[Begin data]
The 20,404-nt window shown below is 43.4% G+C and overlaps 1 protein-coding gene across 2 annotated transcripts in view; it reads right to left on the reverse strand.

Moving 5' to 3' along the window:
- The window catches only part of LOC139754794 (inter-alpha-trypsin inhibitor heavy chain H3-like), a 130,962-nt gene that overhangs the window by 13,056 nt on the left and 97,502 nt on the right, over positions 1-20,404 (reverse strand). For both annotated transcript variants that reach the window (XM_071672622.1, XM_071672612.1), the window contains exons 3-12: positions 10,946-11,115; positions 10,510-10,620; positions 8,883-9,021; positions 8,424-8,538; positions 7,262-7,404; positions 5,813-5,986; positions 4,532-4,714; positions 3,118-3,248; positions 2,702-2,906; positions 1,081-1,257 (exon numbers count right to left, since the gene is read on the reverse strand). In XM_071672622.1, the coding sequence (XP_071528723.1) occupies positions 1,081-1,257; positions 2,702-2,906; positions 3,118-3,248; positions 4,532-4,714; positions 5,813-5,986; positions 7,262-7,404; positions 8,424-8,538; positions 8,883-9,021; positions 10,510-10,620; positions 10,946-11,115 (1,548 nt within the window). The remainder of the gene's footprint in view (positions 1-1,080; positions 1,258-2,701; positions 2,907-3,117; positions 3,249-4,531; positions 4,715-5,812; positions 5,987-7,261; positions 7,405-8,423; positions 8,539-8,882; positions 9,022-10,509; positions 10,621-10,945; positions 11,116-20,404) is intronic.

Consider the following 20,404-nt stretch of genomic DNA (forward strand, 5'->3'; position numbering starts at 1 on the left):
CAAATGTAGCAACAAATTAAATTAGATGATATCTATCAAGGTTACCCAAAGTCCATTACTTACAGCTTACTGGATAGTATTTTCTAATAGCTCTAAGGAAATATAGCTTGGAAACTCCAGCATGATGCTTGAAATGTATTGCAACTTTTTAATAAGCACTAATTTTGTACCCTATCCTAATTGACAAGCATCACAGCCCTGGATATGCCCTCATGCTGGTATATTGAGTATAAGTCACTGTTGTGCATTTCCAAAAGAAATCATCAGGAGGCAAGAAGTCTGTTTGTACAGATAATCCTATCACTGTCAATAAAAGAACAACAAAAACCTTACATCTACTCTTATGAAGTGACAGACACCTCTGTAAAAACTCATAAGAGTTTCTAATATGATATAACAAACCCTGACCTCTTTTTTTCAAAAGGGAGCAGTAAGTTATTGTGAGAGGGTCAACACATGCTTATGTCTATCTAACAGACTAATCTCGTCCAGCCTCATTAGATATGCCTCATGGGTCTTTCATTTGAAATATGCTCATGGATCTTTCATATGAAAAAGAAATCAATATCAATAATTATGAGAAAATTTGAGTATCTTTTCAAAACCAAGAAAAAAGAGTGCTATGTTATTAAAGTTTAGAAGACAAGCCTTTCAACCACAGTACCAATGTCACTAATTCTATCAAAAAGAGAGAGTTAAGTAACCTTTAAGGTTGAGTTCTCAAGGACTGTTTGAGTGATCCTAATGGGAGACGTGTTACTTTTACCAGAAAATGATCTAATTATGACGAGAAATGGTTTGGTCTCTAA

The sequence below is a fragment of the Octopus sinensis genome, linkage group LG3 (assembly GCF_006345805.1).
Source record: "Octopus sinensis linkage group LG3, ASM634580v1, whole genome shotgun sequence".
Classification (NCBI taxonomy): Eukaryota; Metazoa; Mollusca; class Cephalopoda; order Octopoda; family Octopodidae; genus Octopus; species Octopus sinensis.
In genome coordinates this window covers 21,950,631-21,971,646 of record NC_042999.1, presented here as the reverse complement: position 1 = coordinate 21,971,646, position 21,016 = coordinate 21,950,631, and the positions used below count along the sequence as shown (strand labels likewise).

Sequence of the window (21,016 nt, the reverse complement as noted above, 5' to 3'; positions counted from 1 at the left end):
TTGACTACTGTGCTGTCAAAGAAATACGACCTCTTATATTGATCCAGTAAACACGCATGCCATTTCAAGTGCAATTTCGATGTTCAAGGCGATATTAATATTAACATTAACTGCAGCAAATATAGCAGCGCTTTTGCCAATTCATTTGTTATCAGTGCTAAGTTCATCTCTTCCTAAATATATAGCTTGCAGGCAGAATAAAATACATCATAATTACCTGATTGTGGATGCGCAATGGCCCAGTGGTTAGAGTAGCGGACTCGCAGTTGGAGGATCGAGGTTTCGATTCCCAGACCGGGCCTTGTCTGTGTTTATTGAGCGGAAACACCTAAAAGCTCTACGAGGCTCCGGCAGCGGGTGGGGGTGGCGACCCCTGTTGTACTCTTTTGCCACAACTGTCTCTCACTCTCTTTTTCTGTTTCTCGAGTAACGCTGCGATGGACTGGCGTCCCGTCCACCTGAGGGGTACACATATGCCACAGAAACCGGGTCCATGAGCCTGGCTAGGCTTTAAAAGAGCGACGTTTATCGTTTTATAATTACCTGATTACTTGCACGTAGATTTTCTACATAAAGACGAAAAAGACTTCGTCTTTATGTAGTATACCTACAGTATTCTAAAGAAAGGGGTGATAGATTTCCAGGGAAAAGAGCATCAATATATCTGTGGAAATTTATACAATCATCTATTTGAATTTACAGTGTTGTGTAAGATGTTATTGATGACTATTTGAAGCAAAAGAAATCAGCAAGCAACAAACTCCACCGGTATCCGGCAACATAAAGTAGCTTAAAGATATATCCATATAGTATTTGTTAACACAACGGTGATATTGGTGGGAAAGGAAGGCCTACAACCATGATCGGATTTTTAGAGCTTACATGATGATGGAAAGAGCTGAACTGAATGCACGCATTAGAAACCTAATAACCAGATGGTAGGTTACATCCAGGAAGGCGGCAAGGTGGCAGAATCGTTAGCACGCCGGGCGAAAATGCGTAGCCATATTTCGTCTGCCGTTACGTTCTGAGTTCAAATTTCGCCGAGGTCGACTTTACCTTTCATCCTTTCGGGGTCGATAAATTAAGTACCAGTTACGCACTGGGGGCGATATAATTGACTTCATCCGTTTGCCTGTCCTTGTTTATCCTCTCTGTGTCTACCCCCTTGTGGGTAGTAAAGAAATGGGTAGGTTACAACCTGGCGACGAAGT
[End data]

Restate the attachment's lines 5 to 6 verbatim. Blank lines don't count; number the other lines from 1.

CAAATGTAGCAACAAATTAAATTAGATGATATCTATCAAGGTTACCCAAAGTCCATTACTTACAGCTTACTGGATAGTATTTTCTAATAGCTCTAAGGAAATATAGCTTGGAAACTCCAGCATGATGCTTGAAATGTATTGCAACTTTTTAATAAGCACTAATTTTGTACCCTATCCTAATTGACAAGCATCACAGCCCTGGATATGCCCTCATGCTGGTATATTGAGTATAAGTCACTGTTGTGCATTTCCAAAAGAAATCATCAGGAGGCAAGAAGTCTGTTTGTACAGATAATCCTATCACTGTCAATAAAAGAACAACAAAAACCTTACATCTACTCTTATGAAGTGACAGACACCTCTGTAAAAACTCATAAGAGTTTCTAATATGATATAACAAACCCTGACCTCTTTTTTTCAAAAGGGAGCAGTAAGTTATTGTGAGAGGGTCAACACATGCTTATGTCTATCTAACAGACTAATCTCGTCCAGCCTCATTAGATATGCCTCATGGGTCTTTCATTTGAAATATGCTCATGGATCTTTCATATGAAAAAGAAATCAATATCAATAATTATGAGAAAATTTGAGTATCTTTTCAAAACCAAGAAAAAAGAGTGCTATGTTATTAAAGTTTAGAAGACAAGCCTTTCAACCACAGTACCAATGTCACTAATTCTATCAAAAAGAGAGAGTTAAGTAACCTTTAAGGTTGAGTTCTCAAGGACTGTTTGAGTGATCCTAATGGGAGACGTGTTACTTTTACCAGAAAATGATCTAATTATGACGAGAAATGGTTTGGTCTCTAA

The sequence below is a fragment of the Octopus sinensis genome, linkage group LG3 (assembly GCF_006345805.1).